Dissecting the STACK
The last several years have seen a resurgence of interest in the Mississippian play in the northern Anadarko Basin, largely due to the advent of horizontal drilling and enhanced completion techniques.
Today, large independent unconventional specialists focus on targeting the shales, siltstones and tight carbonates throughout the Mississippian section that, due to their significantly low porosities and permeability, were previously thought to be non-reservoir zones. The silica-rich Meramec and Osage formations are the headline horizontal targets in the northern portion of the basin, while the dense Mississippi Lime continues to draw operators’ interest in the northwestern reaches, namely Dewey and Woodward counties, Oklahoma. The high silica content of the Meramec and Osage formations, particularly in the chert-rich Osage Formation, lends to a relatively high brittleness index and, therefore, an overall increased occurrence of natural fractures. Additionally, the brittleness of these intervals enhances horizontal well completions, allowing for more rock volume to be stimulated.
The Anadarko Basin is an asymmetrical basin covering almost the entire western portion of Oklahoma, as well as parts of southwest Kansas and the northeastern portion of the Texas panhandle. It covers approximately 50,000 sq. mi. and is comprised of over 40,000 ft of sediment fill in the southeast where it is deepest. Mississippian and older strata are primarily carbonates, while Pennsylvania and younger rocks are mostly shales with some sandstones. Over 25 conventional Silurian-Pennsylvanian age plays were identified during the basin’s conventional development boom in the 1990s, in which sands and porous carbonate intervals were the primary targets (Figure 1).
The Devonian-age Woodford shale is considered to be the most important source rock throughout the basin, producing both oil and gas. Today, the Woodford is also one of the primary horizontal targets, in addition to 10+ other oil- and gas-bearing reservoirs throughout the Ordovician-Pennsylvanian stratigraphic section (Figure 1).
Figure 1: Generalized stratigraphic chart of the northern and southern portions of the Anadarko Basin. Modified from Gaswirth and Higley, 2012 and Boyd, 2008.
Despite decades of oil and gas production throughout the Anadarko Basin, particularly from Mississippian aged reservoirs, industry has yet to establish formal, regionally correlative, producing formation names, or “codes.” For this reason, the majority of recent Meramec and Osage production is reported only as “Mississippian” or “Mississippi Lime.” Therefore, in order to perform any type of production or economic analyses on these reservoirs, one must go a step further beyond simply compiling reported producing formation names and tying these with production.
IHS Markit has developed an in-house tool called PRODFit, or Producing Formation from Interpreted Tops, which leverages formation tops interpreted by geologists using vertical well log data (Figures 3 and 4) against directional surveys and perforated intervals to assign more accurate producing formation names. These new PRODFit assignments allow the analyst to compare like reservoir with like reservoir, and ensure a regionally consistent definition of the production formation.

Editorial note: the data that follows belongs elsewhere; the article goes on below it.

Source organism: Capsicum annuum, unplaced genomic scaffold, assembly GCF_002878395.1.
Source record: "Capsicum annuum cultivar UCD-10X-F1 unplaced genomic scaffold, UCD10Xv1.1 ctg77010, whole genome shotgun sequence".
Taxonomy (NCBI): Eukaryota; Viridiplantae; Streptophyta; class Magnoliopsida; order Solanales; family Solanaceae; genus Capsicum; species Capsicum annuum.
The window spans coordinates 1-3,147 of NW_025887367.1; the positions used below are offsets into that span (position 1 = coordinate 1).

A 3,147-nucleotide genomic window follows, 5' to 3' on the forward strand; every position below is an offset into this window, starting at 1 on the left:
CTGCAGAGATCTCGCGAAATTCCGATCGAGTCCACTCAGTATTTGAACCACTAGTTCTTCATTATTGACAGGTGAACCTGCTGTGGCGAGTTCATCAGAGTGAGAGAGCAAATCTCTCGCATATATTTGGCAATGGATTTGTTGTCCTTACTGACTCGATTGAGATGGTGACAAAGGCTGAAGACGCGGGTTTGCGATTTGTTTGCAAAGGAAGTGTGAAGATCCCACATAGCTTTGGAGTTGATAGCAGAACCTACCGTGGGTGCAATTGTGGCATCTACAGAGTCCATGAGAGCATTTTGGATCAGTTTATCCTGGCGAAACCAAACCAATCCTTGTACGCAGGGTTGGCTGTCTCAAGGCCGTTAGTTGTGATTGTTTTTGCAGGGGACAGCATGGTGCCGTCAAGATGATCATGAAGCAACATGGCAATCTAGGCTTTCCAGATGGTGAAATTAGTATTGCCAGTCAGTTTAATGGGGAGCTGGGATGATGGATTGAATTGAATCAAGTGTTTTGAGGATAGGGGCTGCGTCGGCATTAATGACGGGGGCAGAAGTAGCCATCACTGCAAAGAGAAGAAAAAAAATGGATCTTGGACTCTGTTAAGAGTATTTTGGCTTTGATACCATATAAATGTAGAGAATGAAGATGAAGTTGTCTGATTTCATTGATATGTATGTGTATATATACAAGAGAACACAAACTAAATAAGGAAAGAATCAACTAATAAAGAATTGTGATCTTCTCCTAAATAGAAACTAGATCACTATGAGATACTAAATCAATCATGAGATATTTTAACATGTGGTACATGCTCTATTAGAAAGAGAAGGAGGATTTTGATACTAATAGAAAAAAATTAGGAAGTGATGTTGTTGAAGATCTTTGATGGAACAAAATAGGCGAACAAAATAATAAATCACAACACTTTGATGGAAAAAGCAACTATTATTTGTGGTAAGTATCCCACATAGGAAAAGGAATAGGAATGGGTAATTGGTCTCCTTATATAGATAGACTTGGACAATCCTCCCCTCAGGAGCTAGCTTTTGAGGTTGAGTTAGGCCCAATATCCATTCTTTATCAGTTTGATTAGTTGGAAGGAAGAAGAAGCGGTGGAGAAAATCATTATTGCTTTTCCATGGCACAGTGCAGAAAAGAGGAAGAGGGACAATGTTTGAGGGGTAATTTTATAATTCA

Figure 2: Northwest-southeast cross-section of the Devonian age Woodford Shale and overlying Kinderhookian-Meramacian age (Mississippian) strata through the NW STACK area (Dewey and western Blaine counties) and core STACK area (Kingfisher and eastern Blaine counties). Note, the thickness of Kinderhookian-Meramacian age section reaches up to 1,300 ft to the northwest, therefore, requiring a finer scale, more detailed definition of its stratigraphy. Log plotted is gamma ray; blues indicate more carbonate content, grays/blacks indicate higher silt and clay content.
Figure 3: Same cross-section shown in Figure 2 with added stratigraphic detail. Note, the Mississippi A-E represents a wedge of carbonate-dominated sequences prograding to the southeast; the Osage Formation represents an on-lapping of carbonate-rich sediments onto the carbonate wedge; the Meramec A-D represents a series of aggrading and prograding carbonaceous siltstones, again, to the southeast.
Preliminary results indicate there is a wide areal extent of highly productive Meramec that breaks even below $50/bbl (10% IRR to WTI) through the Kingfisher, Canadian, Blaine, and Dewey County fairway. Though there are relatively few data points, the Cherokee, Osage, Chester, and Woodford have pockets of recent high productivity wells.
Figure 4: Preliminary results show the lack of specificity in reporting in the STACK area. In the case of the Meramec, only 3% of Meramec wells were noted as such on public filings, while nearly 70% were classified as “Mississippian”.
Once complete, the PRODFit tool will enable further and better analysis of the entire inventory and sweet spots in the STACK across the many potential sources there.
To view early results and additional details, view the on-demand version of our recent webcast on this topic.
Imre Kugler is an Associate Director, Upstream Consulting at IHS Markit.
Lauren Droege is a Research Analyst, Upstream Research at IHS Markit.
Posted 20 November 2017
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